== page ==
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Music classes for newborn babies? Really? Whatever for?
By Emma Hutchinson

The bewildering new experiences facing a new parent are constantly over-lapped by feelings of overwhelming joy. A fleeting look, a motion, a sound is made by their new baby. These moments increase rapidly over the days, weeks and months. Motion becomes more pronounced, seemingly decisive and assertive, despite their tiny size.

If, in those moments, all parents could pause and look closely, they would notice tiny patterns of musical responses emerging. Little snippets of melodic phrases surging momentarily up and down, a flick, a shift, a curl of the hand then release; a curve, a jerk, then softly relaxing.

Musical? Very. We know that ‘babies begin their journey as an innately musical/poetic being’ (Trevarthen, 2009). Imagine violins moving along, the hiccup of a drumbeat, the sonorous notes of a cello, trills from a flute, then silence again. Even in that great moment as your baby emerges, she will experience orchestral waves of booming heart beats, digestive system drum rolls, with muscles crashing out their melodious responses to accompany that last shove towards the great outdoors, and Life.

What now? Our babies are truly musical in their intrinsic experiences during pre-birth growth because of the combined experiences of motion and sound inside. If a mother can appreciate that pre-birth musical experiences were not only spontaneous, but also largely of her doing, then she might consider enjoying more of the same together. Engaging in musical activities with your new baby is a deeply personal experience, and one that should be celebrated and shared with other new parents in gentle, appropriate ways.

Understanding how babies respond to music, their allegiance to a loved one, and in particular the sort of musical offerings that they enjoy takes a very special musician. A musician that can shift and move the dynamics of a music session to suit not just one baby but several babies, and parents too. A musician who can communicate the importance of active participation, of eye contact, of reassuring touch, of enabling time for sounds to emerge knows their craft, and their beneficiaries.

A musician who can spot a baby melting into tears, be fixated on an instrument, respond to a particular sound, and change tack without hesitation is a thinking practitioner. As an early childhood specialist this musician will tease out musical utterance or ‘expressive vocalising’ (Young, 2002), whilst simultaneously deciphering any possible developmental concerns.

Why pursue musical experiences with your baby? What indeed are the benefits apart from having a lovely time and enjoying dancing, singing silly songs and experiencing a range of different instrumental sounds? That is the point. Enjoying music together is a positive and life-enriching sensation. Music makes a baby and parent feel happy, feel better about their day, their moments together, relieves stress (burping, routine and sore gums) and if compulsory, could save governments millions in health related issues.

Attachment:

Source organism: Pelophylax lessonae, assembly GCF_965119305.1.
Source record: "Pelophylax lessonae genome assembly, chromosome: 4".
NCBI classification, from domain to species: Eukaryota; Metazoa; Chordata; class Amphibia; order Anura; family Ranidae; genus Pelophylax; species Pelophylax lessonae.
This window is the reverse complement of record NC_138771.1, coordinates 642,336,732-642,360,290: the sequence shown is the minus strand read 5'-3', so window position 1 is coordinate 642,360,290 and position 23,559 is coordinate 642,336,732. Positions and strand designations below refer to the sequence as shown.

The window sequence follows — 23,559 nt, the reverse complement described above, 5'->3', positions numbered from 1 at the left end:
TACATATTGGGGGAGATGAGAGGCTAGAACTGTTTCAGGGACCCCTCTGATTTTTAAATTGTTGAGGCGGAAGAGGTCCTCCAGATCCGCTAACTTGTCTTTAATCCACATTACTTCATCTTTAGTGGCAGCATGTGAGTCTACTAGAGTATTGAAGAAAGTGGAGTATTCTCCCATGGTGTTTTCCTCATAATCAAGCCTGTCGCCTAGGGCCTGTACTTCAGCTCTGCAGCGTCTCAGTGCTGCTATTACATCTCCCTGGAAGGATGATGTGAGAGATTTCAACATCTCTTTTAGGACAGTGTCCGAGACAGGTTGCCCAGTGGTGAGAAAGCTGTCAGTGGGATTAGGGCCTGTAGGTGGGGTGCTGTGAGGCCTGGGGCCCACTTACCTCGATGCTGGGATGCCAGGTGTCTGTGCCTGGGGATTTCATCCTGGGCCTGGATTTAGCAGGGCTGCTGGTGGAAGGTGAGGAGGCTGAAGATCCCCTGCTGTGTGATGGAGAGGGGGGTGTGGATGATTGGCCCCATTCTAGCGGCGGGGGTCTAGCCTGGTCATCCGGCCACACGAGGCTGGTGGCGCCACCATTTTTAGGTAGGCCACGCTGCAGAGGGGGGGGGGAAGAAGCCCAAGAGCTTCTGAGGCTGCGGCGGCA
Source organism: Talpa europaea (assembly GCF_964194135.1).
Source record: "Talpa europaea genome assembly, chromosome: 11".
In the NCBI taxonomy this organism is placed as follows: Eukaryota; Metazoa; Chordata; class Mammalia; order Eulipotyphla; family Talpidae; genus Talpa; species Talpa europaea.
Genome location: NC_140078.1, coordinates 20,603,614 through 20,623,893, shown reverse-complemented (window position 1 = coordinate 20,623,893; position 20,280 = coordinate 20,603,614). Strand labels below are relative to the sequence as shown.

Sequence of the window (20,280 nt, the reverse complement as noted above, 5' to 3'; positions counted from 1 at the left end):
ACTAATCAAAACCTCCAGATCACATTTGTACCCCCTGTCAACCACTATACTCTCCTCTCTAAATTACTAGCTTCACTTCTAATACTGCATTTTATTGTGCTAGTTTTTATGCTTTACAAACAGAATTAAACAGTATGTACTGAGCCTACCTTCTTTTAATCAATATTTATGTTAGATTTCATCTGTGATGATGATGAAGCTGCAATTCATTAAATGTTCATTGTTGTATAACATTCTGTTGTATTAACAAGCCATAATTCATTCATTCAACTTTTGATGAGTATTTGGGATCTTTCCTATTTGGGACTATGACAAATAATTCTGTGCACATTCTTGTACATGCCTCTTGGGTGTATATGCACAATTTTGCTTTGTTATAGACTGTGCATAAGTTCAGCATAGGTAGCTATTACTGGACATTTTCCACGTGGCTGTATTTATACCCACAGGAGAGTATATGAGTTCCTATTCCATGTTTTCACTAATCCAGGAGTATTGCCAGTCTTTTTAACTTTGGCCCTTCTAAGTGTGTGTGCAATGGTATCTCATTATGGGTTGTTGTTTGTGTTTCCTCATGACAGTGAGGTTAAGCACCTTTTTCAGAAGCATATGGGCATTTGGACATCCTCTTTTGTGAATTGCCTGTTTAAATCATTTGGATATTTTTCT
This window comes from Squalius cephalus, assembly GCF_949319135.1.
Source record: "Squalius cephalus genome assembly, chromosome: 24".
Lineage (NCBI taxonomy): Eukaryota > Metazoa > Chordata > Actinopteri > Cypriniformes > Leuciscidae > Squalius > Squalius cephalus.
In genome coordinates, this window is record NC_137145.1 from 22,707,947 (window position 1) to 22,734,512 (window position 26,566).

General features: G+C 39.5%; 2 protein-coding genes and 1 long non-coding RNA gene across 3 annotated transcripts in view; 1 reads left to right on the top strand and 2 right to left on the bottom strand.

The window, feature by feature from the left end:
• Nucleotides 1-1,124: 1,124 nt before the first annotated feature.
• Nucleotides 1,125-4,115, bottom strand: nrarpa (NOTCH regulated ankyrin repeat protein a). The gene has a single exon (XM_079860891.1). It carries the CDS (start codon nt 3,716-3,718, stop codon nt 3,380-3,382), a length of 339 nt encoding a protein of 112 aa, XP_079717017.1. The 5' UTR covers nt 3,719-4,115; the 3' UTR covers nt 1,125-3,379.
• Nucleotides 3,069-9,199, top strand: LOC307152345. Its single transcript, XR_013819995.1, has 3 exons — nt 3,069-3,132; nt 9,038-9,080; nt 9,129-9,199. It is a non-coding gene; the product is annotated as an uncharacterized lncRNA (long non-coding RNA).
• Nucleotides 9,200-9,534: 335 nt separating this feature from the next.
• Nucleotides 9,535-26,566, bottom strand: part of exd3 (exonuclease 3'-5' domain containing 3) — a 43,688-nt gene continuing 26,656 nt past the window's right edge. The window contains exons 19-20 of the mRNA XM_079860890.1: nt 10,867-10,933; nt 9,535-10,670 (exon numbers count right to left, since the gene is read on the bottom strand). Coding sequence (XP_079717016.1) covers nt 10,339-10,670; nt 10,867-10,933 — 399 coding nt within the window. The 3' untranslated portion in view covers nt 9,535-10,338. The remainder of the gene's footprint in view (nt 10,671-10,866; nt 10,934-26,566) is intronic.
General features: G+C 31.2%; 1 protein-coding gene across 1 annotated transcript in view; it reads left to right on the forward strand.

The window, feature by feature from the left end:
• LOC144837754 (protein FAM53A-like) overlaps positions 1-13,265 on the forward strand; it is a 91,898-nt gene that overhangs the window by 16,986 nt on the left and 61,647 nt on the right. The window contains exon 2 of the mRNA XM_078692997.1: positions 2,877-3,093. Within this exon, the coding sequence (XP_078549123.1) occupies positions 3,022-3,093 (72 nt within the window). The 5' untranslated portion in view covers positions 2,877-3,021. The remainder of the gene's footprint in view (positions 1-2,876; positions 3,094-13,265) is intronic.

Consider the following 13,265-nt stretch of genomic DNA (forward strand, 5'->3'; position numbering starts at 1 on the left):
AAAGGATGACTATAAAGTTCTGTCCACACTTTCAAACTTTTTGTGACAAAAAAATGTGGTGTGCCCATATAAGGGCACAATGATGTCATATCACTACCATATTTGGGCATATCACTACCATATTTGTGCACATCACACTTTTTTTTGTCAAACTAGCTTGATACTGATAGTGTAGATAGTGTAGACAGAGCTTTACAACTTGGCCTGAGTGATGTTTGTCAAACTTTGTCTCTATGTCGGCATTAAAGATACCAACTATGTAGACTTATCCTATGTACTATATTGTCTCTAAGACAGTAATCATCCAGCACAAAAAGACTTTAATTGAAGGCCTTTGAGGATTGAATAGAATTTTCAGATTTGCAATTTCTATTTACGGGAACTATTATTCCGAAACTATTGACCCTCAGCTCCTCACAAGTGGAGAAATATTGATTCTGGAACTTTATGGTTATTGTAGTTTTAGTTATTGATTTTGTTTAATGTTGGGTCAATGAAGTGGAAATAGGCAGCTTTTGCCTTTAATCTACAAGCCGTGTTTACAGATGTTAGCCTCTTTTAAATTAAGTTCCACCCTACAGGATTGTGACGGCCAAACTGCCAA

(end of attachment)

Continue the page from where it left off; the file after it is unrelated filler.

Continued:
Music opens up all those neurons that are furiously developing as they absorb every experience. Musical engagement enhances listening development, aural focus, dissemination of information, the ability to make choices… the list is endless. Regular musical experiences help a parent and baby to understand each other, and be mutually attuned (Stern et al, 1985).

Love music and love your baby. Go on, grab your coats and run for the door to the nearest music class. But, be warned, it must be the best for your baby as well as for you.
About the Author

Emma Hutchinson MA BA(hons) LTCL FRSA
Founder of The Music House for Children

Emma is a trained music practitioner, teacher, trainer and researcher. In 1994 she founded The Music House for Children, London, providing a range of music opportunities for children and young people. In 2001 she co-founded Bush Hall, an international concert platform and events space. Bush Hall hosts all training, performance, workshop and holiday opportunities for The Music House for Children’s school.

Emma trains early years practitioners in the benefits and ability to deliver music to babies and very young children. She teaches and lectures on the importance of music facilitating life learning (with particular reference to language and vocalising). Much of her practice and research looks at the intrinsic benefits music brings to children and babies with varying additional needs. She has run several mid and long term projects on music with additional needs including deafness, language and sensory disorders and profound cognitive impairment.

Emma is author and composer of Little Birdsong music books, and designer of the musical treasure basket for young children (

T: 020 8932 2652
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